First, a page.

THE GREAT FEAR
A Rural Panic in New England

Nor will old Time ever erase the horrors of the midnight cry preceding the Bloody Massacre at Lexington. --Hannah Winthrop

AFTER THE MILITIA marched away, early in the morning of April 19, the mood was dark in the towns they left behind. Nearly everyone believed that this was no mere drill or demonstration. On both sides, there was a strange and fatal feeling that bloodshed was inevitable.

The people of New England did not wish for war. This was not a warrior culture. It did not seek glory on the field of valor, and showed none of the martial spirit that has appeared in so many other times and places. There were no cheers or celebrations when the militia departed--nothing like the wild exultation of the American South at the outbreak of the Civil War, or the bizarre bloodlust of the European middle classes in 1914.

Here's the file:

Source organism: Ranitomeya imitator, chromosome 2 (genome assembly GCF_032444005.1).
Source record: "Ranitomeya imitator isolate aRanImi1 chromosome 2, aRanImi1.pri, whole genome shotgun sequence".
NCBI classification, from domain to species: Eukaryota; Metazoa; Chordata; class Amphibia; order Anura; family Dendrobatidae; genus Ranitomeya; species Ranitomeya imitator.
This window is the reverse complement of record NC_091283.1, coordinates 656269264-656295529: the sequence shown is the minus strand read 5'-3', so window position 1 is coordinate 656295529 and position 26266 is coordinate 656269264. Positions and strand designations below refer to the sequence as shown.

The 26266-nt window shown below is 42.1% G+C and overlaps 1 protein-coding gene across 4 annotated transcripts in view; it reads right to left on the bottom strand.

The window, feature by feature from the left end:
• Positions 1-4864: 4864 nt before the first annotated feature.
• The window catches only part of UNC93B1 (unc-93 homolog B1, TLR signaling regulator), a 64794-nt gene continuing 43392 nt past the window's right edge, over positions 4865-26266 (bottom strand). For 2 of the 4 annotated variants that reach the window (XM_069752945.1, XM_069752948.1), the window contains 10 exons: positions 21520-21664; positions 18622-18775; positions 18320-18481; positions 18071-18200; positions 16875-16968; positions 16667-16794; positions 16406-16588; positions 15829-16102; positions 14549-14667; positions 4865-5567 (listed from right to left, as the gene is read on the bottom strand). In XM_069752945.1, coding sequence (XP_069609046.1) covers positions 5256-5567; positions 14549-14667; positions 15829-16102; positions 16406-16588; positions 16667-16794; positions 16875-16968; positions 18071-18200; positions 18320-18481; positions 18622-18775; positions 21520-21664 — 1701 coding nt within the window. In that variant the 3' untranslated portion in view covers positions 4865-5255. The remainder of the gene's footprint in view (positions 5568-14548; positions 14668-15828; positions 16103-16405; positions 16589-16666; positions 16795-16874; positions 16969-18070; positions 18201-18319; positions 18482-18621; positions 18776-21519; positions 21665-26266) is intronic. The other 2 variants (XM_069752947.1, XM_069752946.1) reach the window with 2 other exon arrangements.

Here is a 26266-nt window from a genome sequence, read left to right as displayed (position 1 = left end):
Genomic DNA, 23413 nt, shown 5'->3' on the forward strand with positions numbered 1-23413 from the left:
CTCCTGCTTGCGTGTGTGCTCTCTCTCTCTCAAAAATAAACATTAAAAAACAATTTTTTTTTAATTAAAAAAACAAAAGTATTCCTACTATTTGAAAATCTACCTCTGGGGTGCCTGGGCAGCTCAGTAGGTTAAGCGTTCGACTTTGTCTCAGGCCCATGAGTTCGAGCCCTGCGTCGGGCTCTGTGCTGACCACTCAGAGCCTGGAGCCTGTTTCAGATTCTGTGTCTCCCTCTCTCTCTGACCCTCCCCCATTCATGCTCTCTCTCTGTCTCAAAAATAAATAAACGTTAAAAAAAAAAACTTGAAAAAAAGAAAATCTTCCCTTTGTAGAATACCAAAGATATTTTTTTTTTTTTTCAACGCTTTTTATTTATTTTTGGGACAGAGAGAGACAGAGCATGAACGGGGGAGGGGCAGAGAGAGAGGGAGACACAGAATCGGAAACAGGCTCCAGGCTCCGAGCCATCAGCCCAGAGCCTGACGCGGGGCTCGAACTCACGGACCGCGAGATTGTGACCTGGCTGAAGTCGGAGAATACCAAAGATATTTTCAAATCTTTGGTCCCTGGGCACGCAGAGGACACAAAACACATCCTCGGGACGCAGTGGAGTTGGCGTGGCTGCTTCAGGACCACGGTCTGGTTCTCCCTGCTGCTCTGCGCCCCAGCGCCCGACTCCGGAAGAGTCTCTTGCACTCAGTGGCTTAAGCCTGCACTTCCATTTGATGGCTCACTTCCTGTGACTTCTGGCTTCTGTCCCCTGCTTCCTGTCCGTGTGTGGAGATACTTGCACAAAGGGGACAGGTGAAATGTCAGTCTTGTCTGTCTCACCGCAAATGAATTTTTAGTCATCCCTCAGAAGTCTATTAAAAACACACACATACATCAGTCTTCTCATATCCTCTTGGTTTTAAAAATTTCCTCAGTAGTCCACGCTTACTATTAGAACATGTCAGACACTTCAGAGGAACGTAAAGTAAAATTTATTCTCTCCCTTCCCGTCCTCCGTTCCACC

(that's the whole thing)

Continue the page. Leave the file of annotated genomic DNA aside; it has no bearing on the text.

The people of New England knew better than that. In 140 years they had gone to war at least once in every generation, and some of those conflicts had been cruel and bloody. Many of the men who mustered that morning were themselves veterans of savage fights against the French and Indians. They and their families knew what war could do. The mood in Massachusetts was heavy with foreboding.

In the town of Acton, Hannah Davis always remembered the terrible moment when her husband left her. He was about thirty years old, and the captain of Acton's minute company. She was

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